Were he still with us, Henry Roeland Byrd, a/k/a Professor Longhair, would have turned 89 just a few days ago, on the 19th. It's been a while since I posted anything by Fess, so I thought I would do one from way back that mentions Christmas, and something from one of his better live recordings. I'm also throwing in one of James Booker's festive, razzled-dazzle numbers for holiday lagniappe. Enjoy.
"Curly Haired Baby"
Roy 'Baldhead' Byrd, Federal 12061, 1952
(tune in to HOTG Internet Radio
)I actually posted this one within the first few months of starting HOTG; but only a few die hards will remember that, yet alone still have the cut. In 1951, Fess recorded "Curly Haired Baby", sort of a thematic counterpoint to his ever-popular "Bald Head/She Ain't Got No Hair", along with three other sides, in New Orleans, during a brief fling he had with Federal Records. The liaison resulted in two singles being issued around the start of 1952. The first (12061) had our featured tune, with "K. C. Blues" on the flip, while 12073 paired "Gone So Long" and "Rockin' Wth Fess". The singles were credited to Roy 'Baldhead' Byrd to capitalize on the Mecury recordings he made in 1949. One of those sides was "Bald Head" (shown as by Roy Byrd and the Blues Jumpers), which rose into the R&B top 10 in 1950, becoming Fess' only national hit. But, of the four Federal sides, only "Gone So Long" made any noise, selling fairly well regionally.
Since the Professor continually recycled his material over the course of a career in excess of 30 years, "Curly Haired Baby" is interesting in that he never recorded it again, nor did he play it live, as far as I can tell. Strange, since this is a compelling song and a fantastic performance. The lyrics are good; and Fess' vocal is strong and in control. Then there's that catchy up and down again riff going on in the verses, played by Fess' left hand, and doubled and tripled by the guitar and sax, lending an exotic boogie-woogie feel. On the instrumental breaks, things shift into a rockin' jump blues mode, with the piano pushing and shoving the song along. Holding it all together, the drummer plays a subtly syncopated shuffle underneath, using brushes! An effective New Orleans hybrid, it's a bit more musically sophisticated than some other of Fess' recordings of the era - and even later - with less of that raw, off-kilter edge. I don't know why he left "Curly Haired Baby" behind; but it's a shame it got away for so long. It was re-mastered from a 78 rpm disc by Nighthawk for their 1981 Mardi Gras In New Orleans LP and CD sampler compilation of Longhair's sides from 1949 - 1957.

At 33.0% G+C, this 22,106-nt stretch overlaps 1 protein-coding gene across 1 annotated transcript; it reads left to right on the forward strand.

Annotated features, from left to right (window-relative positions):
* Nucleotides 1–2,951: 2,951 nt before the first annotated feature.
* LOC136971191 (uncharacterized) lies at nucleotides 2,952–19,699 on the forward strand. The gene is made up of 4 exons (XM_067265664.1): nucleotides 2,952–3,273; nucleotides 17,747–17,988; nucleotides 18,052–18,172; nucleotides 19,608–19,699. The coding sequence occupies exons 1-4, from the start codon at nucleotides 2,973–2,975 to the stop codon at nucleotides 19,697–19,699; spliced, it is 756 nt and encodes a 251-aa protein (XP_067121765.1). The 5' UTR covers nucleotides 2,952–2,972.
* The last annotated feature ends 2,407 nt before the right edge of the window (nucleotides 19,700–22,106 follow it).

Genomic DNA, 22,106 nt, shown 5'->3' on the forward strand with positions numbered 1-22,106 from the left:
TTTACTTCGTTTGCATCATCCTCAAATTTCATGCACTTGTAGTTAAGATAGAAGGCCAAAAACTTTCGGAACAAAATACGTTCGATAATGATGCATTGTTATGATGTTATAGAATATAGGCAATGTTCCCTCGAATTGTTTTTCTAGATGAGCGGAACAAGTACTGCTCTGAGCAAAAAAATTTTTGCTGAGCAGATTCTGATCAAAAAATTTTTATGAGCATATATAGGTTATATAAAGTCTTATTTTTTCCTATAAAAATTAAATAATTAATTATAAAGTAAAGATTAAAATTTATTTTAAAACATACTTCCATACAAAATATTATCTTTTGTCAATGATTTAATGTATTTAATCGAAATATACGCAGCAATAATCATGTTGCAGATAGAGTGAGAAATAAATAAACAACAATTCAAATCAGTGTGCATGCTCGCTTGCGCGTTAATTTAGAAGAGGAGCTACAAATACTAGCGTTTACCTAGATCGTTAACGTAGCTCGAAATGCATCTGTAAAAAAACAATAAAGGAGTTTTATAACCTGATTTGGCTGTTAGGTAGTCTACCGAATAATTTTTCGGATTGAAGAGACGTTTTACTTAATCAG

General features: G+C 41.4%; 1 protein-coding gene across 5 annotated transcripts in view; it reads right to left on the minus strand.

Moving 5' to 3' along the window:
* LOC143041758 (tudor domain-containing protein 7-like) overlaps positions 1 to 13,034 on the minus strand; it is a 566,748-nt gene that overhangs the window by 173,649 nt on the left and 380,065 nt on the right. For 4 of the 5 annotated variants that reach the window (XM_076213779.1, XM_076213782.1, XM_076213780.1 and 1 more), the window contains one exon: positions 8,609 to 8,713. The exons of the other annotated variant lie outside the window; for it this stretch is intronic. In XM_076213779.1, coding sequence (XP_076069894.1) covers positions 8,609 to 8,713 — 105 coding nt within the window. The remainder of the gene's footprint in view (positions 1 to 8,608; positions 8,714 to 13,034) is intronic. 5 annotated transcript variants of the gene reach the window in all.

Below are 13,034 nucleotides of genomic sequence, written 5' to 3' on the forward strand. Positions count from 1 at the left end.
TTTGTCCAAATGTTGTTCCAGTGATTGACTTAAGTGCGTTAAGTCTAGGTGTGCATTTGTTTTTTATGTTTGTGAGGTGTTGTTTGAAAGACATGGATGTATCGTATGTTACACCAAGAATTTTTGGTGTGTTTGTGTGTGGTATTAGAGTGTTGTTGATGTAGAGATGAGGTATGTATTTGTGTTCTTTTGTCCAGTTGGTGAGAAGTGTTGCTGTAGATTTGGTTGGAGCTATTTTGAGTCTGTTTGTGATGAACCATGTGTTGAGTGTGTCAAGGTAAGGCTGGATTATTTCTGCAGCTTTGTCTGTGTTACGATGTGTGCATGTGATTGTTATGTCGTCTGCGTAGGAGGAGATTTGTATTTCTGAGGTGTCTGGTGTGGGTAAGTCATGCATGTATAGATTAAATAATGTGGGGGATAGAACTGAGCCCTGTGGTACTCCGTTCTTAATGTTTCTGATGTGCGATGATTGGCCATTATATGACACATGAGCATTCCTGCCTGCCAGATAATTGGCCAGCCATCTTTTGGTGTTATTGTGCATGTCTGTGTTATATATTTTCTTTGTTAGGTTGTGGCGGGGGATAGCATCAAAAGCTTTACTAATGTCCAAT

"Her Mind Is Gone" (Roy Byrd)
Professor Longhair, from The Last Mardi Gras, Atlantic, 1982
(tune in to HOTG Internet Radio
)Speaking of recycled tunes, "Her Mind Is Gone" initially appeared in 1949, as the flip side of Fess' first and only hit, "Bald Head", on Mercury 8175. It resurfaced again in 1972, when he recorded it in Memphis at Ardent Studios for a project produced by Quint Davis that was not released at the time but later appeared on the Rhino CD, Mardi Gras In Baton Rouge. From then on, at least, it was a regular part of the Professor Longhair gig repertoire. The final recording of the song appeared on his LP (and later CD), Crawfish Fiesta, released in 1980 by Alligator Records, which Fess did not live to see released, passing away the day before it went on sale.
Today's version is from the 1982 Atlantic LP, The Last Mardi Gras, recorded in 1978 on the Friday and Saturday nights before Mardi Gras (February 3rd and 4th) at Tipitina's, the New Orleans club named after Longhair's well-known song. The last Mardi Gras? Well, the album's producer, British writer Albert Goldman, figured later that it was technically Fess' last Mardi Gras, because a police strike cancelled the celebration in 1979, and Fess died shortly before Mardi Gras the next year. Goldman, then the music critic for Esquire magazine, wrote an article on Longhair pointing out his greatness and the travesty that he was still living and performing in New Orleans, but ignored by record companies and forgotten by the rest of the world. As a result, Atlantic offered Goldman the chance to produce a live recording on Fess. How strange the record business can be. Of course, Goldman knew next to nothing about doing something like that, but was given the green light and a big budget for the project anyway. A large 16 track mobile recording facility was trucked down from Nashville to document the gigs. In the spirit of giving Fess what he wanted to help make it a memorable performance, a baby grand piano was rented; and some fine local musicians* of his choosing were secured to play. Goldman recorded two sets each night and ended up with over four hours of tracks, which were winnowed down to 18 songs for the double LP (later released by Rhino/Tomato on two CDs, Big Chief and Rum And Coke, with additional tracks).